Objective: The aim of the study was to determine which disease-related factors and non-disease features can explain the presence of systemic lupus erythematosus (SLE)-related fatigue in Turkish patients.
Methods: This cross-sectional study was carried out with 99 SLE patients and 71 healthy controls. To assess fatigue and health-related quality of life (HRQoL) the participants were asked to complete two questionnaires: the short form-36 health survey (SF-36) and the multidimensional assessment of fatigue (MAF) scale. Anxiety and depression of participants were assessed by the hospital anxiety and depression scale (HADS).
Results: A total of 99 patients (female/male 95/4) and 71 controls (female/male 40/31) were studied. The mean age and standard deviation (±SD) of patients and controls were 43.3 ± 12.2 years and 43.2 ± 12.1 years, respectively. The mean (SD) disease duration was 7.8 ± 5.3 years and median SLE disease activity index (SLEDAI) score was 0 (range = 0-16). The level of fatigue was higher in patients compared to controls with mean MAF scores of 24.7 ± 12.2 and 12.8 ± 9.9 (p < 0.001), respectively. The HADS-D and HADS-A scores were also significantly higher in SLE patients (6.6 ± 4.3 vs. 3.6 ± 2.9, p < 0.001 and 7.2 ± 4 vs. 4.9 ± 4, p = 0.007, respectively). There were no significant associations between the MAF and SLEDAI scores (r = 0.05, p = 0.63) but MAF scores positively correlated with age, HADS-A and HADS-D scores and negatively correlated with physical component summary (PCS), mental component summary (MCS) and each domain of SF-36 except role emotional in SLE patients.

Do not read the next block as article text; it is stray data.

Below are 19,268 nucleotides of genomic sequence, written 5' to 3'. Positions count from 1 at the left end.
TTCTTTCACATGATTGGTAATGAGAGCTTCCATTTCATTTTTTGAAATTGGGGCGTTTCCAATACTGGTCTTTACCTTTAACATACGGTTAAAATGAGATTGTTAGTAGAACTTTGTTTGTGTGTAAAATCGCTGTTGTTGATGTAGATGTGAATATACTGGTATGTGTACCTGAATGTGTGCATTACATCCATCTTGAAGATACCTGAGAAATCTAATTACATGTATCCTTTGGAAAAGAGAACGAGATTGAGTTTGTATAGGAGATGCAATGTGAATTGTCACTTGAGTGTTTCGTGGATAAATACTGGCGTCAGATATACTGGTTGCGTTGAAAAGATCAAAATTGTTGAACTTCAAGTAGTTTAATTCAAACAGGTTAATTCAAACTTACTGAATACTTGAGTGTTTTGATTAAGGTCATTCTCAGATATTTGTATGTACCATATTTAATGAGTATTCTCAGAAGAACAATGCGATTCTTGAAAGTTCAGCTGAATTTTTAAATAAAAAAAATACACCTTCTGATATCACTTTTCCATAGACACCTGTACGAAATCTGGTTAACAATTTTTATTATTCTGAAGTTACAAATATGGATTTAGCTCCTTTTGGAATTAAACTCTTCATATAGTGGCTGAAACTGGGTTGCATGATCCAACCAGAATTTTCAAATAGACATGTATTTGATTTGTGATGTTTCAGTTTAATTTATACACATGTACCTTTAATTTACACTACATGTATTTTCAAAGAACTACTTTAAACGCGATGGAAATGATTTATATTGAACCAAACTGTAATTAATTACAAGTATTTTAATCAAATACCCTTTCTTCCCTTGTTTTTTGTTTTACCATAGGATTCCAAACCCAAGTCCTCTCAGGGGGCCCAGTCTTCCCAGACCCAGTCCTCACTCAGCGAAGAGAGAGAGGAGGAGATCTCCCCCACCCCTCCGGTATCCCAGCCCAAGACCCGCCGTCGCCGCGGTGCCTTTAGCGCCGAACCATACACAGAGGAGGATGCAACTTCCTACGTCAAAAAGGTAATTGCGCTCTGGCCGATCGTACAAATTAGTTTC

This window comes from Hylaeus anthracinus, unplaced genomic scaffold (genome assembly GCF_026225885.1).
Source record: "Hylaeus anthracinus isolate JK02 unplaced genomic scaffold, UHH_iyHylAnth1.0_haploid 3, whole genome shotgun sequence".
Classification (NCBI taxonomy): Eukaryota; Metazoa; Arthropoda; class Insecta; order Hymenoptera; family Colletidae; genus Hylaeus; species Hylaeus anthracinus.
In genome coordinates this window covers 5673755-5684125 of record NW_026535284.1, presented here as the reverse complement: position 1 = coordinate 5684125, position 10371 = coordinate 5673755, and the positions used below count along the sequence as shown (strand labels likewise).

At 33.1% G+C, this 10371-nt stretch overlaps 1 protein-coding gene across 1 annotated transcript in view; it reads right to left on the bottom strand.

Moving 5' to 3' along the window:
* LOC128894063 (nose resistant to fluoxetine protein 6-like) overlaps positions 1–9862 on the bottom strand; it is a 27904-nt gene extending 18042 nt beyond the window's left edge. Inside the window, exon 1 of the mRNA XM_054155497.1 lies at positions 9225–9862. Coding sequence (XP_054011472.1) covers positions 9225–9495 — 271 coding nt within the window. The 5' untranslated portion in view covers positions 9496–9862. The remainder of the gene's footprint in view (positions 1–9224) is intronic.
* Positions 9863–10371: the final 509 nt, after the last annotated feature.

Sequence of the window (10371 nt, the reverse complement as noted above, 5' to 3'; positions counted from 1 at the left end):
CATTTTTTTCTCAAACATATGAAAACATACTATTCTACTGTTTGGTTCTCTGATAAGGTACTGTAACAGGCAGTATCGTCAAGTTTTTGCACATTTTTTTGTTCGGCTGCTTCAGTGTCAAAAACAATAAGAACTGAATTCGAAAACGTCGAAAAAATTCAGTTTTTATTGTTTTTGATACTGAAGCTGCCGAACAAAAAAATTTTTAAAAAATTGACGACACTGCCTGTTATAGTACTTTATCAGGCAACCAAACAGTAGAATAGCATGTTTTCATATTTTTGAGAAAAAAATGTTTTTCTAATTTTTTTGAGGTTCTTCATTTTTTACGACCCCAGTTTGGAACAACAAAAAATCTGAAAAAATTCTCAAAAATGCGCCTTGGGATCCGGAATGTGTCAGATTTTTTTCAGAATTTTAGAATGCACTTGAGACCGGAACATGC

Conclusion: Fatigue is an important factor influencing patient daily life independent from disease activity in our study. The SLE patients with severe fatigue should also be assessed for other possible underlying causes such as anxiety, depression and poor quality of life.
Keywords: Anxiety; Depression; Fatigue; Quality of life; Systemic lupus erythematosus.